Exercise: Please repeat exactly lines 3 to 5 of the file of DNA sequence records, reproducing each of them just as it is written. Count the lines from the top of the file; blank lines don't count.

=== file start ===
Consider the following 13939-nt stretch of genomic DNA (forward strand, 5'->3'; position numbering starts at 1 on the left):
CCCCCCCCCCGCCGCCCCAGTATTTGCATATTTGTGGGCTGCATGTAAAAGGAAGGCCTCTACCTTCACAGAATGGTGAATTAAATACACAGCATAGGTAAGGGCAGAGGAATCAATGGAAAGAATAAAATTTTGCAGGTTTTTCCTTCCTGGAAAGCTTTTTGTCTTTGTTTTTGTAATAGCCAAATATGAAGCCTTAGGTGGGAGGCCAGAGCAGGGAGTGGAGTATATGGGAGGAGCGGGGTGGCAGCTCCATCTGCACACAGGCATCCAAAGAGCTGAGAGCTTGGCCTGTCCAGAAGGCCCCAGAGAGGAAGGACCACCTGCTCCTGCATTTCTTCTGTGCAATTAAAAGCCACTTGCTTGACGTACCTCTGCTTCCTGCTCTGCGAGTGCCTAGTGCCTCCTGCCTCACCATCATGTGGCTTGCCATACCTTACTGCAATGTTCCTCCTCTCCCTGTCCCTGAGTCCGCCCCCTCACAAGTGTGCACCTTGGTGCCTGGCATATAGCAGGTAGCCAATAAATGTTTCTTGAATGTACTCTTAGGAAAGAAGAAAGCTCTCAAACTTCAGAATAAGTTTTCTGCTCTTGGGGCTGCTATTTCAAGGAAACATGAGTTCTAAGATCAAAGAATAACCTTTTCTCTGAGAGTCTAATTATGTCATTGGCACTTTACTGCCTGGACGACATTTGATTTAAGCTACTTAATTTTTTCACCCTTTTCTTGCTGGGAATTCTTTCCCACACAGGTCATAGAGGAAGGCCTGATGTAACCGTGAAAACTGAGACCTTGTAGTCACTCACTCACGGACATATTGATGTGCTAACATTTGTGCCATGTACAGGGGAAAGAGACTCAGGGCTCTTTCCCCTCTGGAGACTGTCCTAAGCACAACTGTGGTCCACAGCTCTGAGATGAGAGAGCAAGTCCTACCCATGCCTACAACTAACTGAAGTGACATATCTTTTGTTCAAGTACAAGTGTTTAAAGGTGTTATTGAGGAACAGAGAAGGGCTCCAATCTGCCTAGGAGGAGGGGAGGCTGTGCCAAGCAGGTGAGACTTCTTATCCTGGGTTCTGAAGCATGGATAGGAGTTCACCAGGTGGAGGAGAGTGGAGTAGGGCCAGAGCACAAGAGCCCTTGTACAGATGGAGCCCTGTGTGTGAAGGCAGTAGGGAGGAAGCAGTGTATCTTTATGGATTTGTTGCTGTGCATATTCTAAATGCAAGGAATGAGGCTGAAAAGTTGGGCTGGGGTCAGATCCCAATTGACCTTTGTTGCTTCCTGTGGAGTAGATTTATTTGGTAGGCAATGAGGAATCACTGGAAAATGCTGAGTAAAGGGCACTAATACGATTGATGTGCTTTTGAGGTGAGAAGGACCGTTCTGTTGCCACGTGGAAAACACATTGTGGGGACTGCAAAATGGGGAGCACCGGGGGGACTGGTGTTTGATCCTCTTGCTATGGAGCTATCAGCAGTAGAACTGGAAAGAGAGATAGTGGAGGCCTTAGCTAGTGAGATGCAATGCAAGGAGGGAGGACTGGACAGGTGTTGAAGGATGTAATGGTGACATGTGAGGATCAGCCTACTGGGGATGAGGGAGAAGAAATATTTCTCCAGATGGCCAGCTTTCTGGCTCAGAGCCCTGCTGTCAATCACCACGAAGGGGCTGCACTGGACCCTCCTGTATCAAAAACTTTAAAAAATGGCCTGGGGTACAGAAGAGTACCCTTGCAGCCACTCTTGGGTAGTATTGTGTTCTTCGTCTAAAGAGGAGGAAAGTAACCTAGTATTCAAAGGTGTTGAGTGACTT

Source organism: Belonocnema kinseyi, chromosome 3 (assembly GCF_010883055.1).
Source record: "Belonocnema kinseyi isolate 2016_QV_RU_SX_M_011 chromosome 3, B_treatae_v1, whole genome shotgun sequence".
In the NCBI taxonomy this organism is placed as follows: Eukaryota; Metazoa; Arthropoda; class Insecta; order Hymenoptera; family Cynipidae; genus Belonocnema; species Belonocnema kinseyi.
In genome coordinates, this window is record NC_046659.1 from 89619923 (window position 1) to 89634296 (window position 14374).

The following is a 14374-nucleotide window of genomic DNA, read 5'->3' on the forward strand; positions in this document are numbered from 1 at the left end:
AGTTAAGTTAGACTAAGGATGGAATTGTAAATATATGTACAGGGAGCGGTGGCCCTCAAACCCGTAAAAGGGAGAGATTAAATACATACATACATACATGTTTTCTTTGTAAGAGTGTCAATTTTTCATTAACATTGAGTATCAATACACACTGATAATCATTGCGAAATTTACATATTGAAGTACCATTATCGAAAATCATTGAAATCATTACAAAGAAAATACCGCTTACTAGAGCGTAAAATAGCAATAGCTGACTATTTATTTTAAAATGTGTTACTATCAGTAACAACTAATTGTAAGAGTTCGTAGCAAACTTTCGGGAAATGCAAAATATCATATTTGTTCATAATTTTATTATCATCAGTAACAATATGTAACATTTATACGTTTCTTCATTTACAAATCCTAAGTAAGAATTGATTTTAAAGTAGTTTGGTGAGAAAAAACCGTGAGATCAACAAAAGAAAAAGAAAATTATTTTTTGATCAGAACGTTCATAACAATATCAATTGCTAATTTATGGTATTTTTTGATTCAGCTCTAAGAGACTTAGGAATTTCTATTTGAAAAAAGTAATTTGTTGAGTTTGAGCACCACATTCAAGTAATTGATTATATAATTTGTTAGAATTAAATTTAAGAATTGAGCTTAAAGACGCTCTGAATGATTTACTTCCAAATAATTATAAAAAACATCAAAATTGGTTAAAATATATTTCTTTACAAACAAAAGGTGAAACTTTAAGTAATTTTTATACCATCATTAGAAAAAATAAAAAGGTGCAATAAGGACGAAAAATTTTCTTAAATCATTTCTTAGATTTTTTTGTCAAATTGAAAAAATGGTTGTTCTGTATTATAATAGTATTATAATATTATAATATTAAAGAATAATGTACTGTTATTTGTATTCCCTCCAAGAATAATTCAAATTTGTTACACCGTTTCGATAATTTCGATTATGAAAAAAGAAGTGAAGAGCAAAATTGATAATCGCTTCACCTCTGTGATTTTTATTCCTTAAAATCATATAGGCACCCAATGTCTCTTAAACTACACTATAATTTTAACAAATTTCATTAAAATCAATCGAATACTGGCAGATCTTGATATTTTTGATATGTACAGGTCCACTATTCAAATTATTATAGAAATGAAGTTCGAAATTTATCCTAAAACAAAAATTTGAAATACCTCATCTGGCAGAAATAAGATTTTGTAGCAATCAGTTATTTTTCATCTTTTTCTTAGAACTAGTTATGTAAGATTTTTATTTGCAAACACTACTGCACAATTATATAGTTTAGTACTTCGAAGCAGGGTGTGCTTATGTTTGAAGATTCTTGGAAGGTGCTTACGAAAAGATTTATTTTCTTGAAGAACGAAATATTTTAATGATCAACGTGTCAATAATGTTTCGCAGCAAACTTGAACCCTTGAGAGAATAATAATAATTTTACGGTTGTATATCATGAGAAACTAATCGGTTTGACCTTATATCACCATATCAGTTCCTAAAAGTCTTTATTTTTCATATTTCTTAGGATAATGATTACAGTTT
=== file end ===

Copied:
Source organism: Belonocnema kinseyi, chromosome 3 (assembly GCF_010883055.1).
Source record: "Belonocnema kinseyi isolate 2016_QV_RU_SX_M_011 chromosome 3, B_treatae_v1, whole genome shotgun sequence".
In the NCBI taxonomy this organism is placed as follows: Eukaryota; Metazoa; Arthropoda; class Insecta; order Hymenoptera; family Cynipidae; genus Belonocnema; species Belonocnema kinseyi.